“Is it still raining? I hadn’t noticed.”
It may be the most vomit-inducing line in modern cinema, to the point that it’s rather overshadowed people’s opinions of the movie. The fact is that beyond that moment, Four Weddings & A Funeral is a rather wry, witty, sweet and somewhat subversive romantic comedy. Indeed it’s the fact that it doesn’t take the usual route of generic rom-coms that turned it into a huge hit, which on its release became one of the biggest movies ever at the UK box office.
If you haven’t seen it, the title is very literal, as the film takes place over the course of four weddings and a funeral, as we chart the course of the relationship between Charles (Grant) and Carrie (MacDowell), who meet at the first wedding and take a rather unusual romantic course through the other ceremonies.
Around them are various other characters, including Charles’ friend Scarlett (Coleman), the rich but dim Tom (James Fleet), loving gay couple Matthew and Gareth (John Hannah and Simon Callow), and the unlucky in love Fiona (Kristin Scott Thomas).
Matthew and Gareth remain one of my favourite gay couples in mainstream cinema, simply because the film treats their relationship so matter of factly. By not shouting about it, it almost becomes more politically powerful, as it presents homosexuality as part of the fabric of life that’s barely worth commenting on because it’s so normal.
In most cinema homosexuality is still the ‘other’, something unusual to be remarked on, but in Four Weddings it’s quiet, loving and powerful. It also leads to the film’s highest emotional point, and it actually says something that they’d base that moment on a tragedy that’s befallen a gay relationship. Gareth and Matthew often get forgotten when people talk about gay characters in cinema, and it’s because the fact that they’re gay is so incidental and unremarkable, but in truth it makes them all the more powerful.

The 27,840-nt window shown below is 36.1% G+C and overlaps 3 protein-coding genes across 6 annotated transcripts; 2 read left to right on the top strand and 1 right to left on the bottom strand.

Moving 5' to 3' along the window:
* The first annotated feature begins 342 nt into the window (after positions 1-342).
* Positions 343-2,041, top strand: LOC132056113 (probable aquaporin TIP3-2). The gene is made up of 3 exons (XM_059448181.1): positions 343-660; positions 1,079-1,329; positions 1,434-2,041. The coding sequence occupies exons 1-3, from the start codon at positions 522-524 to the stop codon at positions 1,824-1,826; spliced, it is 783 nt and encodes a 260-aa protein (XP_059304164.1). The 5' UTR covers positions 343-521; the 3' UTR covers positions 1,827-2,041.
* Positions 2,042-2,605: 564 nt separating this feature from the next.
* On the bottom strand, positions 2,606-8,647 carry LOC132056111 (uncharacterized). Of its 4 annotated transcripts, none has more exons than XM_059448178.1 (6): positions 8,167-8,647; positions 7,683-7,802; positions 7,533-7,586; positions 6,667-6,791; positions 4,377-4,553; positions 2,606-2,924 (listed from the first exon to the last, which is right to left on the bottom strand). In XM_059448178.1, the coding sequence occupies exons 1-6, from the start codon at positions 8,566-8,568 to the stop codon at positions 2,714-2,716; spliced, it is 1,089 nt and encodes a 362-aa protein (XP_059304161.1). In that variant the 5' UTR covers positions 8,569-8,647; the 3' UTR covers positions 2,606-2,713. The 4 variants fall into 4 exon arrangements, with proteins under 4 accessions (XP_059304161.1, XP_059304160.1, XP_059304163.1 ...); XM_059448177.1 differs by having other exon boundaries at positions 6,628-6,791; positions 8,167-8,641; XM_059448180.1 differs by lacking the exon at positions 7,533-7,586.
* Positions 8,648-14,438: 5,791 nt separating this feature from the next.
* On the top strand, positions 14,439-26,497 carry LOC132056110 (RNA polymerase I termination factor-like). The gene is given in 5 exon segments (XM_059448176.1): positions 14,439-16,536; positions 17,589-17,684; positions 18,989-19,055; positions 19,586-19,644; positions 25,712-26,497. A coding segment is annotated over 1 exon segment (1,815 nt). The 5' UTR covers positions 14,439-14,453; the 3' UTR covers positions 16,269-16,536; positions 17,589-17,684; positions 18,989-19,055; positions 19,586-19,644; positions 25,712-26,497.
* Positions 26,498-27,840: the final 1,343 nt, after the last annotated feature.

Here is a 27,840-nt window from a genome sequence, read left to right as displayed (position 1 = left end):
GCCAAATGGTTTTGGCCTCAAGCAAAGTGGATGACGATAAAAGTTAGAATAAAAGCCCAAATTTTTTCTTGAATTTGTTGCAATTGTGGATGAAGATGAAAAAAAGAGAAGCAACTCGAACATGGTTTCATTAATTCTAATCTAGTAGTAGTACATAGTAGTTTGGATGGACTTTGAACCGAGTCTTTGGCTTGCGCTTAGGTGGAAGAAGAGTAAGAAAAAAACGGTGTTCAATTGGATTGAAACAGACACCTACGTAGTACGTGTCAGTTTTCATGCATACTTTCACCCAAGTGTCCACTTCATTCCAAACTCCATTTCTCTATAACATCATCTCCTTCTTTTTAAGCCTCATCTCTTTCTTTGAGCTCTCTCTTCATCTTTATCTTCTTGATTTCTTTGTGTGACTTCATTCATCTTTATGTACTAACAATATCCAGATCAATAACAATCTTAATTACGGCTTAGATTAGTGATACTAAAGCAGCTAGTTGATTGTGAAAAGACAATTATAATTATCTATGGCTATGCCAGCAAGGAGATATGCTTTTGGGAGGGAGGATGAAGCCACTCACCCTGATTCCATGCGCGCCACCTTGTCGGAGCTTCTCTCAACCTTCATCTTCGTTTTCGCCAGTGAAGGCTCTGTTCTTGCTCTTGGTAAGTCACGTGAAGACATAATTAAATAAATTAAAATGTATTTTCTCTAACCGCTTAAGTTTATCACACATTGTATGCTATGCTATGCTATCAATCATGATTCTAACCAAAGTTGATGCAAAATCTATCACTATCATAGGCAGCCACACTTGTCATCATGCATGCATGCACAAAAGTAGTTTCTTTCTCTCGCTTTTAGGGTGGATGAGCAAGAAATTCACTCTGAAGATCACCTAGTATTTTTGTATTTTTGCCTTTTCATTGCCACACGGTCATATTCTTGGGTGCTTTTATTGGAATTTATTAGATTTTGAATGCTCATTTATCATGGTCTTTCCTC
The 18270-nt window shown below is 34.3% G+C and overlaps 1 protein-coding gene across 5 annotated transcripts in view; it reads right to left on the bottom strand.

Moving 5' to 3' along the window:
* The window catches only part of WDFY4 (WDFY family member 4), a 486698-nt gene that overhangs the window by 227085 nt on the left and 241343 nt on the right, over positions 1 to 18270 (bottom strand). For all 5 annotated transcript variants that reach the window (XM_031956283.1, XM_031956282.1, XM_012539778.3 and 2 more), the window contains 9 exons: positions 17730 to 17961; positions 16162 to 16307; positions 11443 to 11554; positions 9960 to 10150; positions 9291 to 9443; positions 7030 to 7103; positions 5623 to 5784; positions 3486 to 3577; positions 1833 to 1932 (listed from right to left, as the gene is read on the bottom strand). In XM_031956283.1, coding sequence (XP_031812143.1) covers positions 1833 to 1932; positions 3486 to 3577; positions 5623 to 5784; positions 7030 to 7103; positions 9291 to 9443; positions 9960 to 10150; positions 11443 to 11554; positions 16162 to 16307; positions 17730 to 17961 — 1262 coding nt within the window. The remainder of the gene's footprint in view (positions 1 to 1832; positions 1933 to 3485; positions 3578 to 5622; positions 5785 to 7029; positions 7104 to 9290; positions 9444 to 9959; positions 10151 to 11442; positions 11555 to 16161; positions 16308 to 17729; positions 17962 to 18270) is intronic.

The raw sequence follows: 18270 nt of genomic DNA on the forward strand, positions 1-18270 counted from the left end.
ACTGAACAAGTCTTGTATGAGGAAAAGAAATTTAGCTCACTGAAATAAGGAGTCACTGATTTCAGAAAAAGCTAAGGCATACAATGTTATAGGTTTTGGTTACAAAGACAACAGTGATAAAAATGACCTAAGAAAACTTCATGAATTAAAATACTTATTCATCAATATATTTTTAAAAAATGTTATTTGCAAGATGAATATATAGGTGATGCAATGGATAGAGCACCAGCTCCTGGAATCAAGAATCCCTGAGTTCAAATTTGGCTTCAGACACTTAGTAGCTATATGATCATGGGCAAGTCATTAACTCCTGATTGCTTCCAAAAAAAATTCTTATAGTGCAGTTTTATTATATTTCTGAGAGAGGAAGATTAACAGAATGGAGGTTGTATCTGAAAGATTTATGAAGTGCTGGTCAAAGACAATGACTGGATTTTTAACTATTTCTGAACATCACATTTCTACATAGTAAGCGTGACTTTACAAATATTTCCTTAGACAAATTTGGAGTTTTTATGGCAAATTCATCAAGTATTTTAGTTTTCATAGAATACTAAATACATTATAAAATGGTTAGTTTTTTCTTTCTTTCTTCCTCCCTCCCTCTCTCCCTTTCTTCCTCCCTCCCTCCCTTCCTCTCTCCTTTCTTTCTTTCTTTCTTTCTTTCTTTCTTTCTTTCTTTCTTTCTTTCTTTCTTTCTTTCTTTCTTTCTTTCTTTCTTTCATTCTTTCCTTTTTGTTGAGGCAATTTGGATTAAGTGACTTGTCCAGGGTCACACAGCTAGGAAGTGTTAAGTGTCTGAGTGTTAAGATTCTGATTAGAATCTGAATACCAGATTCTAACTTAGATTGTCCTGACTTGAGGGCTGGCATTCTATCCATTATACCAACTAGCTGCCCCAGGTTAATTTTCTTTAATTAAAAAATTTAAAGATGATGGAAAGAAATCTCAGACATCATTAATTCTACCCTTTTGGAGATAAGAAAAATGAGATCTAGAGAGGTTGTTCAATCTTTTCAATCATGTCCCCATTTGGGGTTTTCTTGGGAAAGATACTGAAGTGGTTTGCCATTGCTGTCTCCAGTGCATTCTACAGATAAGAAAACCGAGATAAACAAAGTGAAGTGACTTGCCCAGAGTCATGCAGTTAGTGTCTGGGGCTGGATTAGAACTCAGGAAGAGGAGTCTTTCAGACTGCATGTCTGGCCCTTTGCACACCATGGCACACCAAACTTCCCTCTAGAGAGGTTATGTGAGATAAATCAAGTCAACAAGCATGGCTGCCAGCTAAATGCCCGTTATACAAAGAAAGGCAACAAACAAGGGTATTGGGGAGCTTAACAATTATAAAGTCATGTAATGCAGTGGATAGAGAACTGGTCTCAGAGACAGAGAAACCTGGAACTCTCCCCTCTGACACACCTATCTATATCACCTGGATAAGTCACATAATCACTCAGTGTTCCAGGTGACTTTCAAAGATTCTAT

While he was already a big wheel in TV comedy thanks to the likes of Blackadder, Four Weddings was what put Richard Curtis on the big screen map. Since then his name has become a bit of a byword for cheery, cheesy Brit-coms that are too rose-tinted for their own good. While that’s true of the likes of Love Actually, I feel it’s actually a slightly unfair reputation, as he’s got a darker, more subversive eye than many give him credit for. After all, Four Weddings is ultimately a love story about two people who have to learn they shouldn’t ever get married (and if you haven’t seen it, don’t worry, I haven’t really spoiled things for you).
Curtis has always maintained that his view of life is actually more realistic than the dark, dismal, gritty tales that normally get praised for their realism. He’s right, as those movies often equate misery with reality, and only really reflect the truth of life as lived by very, very few people. Curtis takes on more universal targets in the life and love of normal (albeit rather middle class) people, where things potter along in a relatively benign fashion most of the time, people have a laugh and live their lives, with things punctuated by major highs and lows. Yes, in Four Weddings he contrives things so they fit into five special occasions and a filmic storyline, but he does touch on truths that many people will be able to relate to. And he does it with great wit.
So what does it look like on Blu-ray? Well, the results are oddly mixed. The picture quality is undoubtedly better, but it underlines the fact that in the last 18 years (yes, it’s 18 years old!) Four Weddings has aged rather fast. It’s odd how some movies age and others don’t, but the movie that made Hugh Grant a global star undoubtedly looks like a product of its time. However if you want to see the height of 1994 fashion (meringue wedding dresses and all) with good clarity and an excellent colour palette, the Blu-ray certainly does the trick.
The disc also includes a decent selection of special features, which fans will enjoy taking a look through.
Overall Verdict: Although it looks a tad dated, Four Weddings is a wry and witty rom-com that scrubs up quite well on Blu-ray.
Reviewer: Tim Isaac